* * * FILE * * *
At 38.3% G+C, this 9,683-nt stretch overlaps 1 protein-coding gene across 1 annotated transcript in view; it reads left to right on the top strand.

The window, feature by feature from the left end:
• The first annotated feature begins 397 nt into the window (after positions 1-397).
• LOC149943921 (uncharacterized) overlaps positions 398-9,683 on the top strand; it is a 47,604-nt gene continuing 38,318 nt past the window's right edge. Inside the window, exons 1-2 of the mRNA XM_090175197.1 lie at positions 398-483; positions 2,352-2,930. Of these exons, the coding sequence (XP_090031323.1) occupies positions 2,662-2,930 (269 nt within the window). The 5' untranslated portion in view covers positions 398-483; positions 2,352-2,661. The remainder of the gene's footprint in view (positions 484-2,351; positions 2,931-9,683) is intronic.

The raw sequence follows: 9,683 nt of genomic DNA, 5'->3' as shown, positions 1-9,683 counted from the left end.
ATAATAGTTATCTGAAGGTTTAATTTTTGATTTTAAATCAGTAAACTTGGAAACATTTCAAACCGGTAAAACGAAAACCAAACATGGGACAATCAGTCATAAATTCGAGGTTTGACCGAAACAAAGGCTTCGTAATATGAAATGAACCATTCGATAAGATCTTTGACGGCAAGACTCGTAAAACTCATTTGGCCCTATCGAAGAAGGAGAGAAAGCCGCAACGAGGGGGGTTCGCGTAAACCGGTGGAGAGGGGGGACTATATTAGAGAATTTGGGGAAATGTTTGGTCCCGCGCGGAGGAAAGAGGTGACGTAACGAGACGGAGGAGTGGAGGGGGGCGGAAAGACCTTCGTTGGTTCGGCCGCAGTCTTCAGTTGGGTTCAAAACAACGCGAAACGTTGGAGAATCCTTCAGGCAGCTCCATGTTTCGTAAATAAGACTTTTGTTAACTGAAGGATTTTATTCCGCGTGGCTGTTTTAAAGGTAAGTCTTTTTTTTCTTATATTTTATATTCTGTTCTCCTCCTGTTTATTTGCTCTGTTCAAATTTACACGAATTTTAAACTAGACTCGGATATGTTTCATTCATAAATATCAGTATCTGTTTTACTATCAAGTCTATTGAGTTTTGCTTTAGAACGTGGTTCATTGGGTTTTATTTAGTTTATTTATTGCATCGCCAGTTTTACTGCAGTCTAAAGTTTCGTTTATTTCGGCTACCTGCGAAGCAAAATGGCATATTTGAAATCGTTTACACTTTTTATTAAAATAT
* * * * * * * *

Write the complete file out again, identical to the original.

At 38.3% G+C, this 9,683-nt stretch overlaps 1 protein-coding gene across 1 annotated transcript in view; it reads left to right on the top strand.

The window, feature by feature from the left end:
• The first annotated feature begins 397 nt into the window (after positions 1-397).
• LOC149943921 (uncharacterized) overlaps positions 398-9,683 on the top strand; it is a 47,604-nt gene continuing 38,318 nt past the window's right edge. Inside the window, exons 1-2 of the mRNA XM_090175197.1 lie at positions 398-483; positions 2,352-2,930. Of these exons, the coding sequence (XP_090031323.1) occupies positions 2,662-2,930 (269 nt within the window). The 5' untranslated portion in view covers positions 398-483; positions 2,352-2,661. The remainder of the gene's footprint in view (positions 484-2,351; positions 2,931-9,683) is intronic.

The raw sequence follows: 9,683 nt of genomic DNA, 5'->3' as shown, positions 1-9,683 counted from the left end.
ATAATAGTTATCTGAAGGTTTAATTTTTGATTTTAAATCAGTAAACTTGGAAACATTTCAAACCGGTAAAACGAAAACCAAACATGGGACAATCAGTCATAAATTCGAGGTTTGACCGAAACAAAGGCTTCGTAATATGAAATGAACCATTCGATAAGATCTTTGACGGCAAGACTCGTAAAACTCATTTGGCCCTATCGAAGAAGGAGAGAAAGCCGCAACGAGGGGGGTTCGCGTAAACCGGTGGAGAGGGGGGACTATATTAGAGAATTTGGGGAAATGTTTGGTCCCGCGCGGAGGAAAGAGGTGACGTAACGAGACGGAGGAGTGGAGGGGGGCGGAAAGACCTTCGTTGGTTCGGCCGCAGTCTTCAGTTGGGTTCAAAACAACGCGAAACGTTGGAGAATCCTTCAGGCAGCTCCATGTTTCGTAAATAAGACTTTTGTTAACTGAAGGATTTTATTCCGCGTGGCTGTTTTAAAGGTAAGTCTTTTTTTTCTTATATTTTATATTCTGTTCTCCTCCTGTTTATTTGCTCTGTTCAAATTTACACGAATTTTAAACTAGACTCGGATATGTTTCATTCATAAATATCAGTATCTGTTTTACTATCAAGTCTATTGAGTTTTGCTTTAGAACGTGGTTCATTGGGTTTTATTTAGTTTATTTATTGCATCGCCAGTTTTACTGCAGTCTAAAGTTTCGTTTATTTCGGCTACCTGCGAAGCAAAATGGCATATTTGAAATCGTTTACACTTTTTATTAAAATAT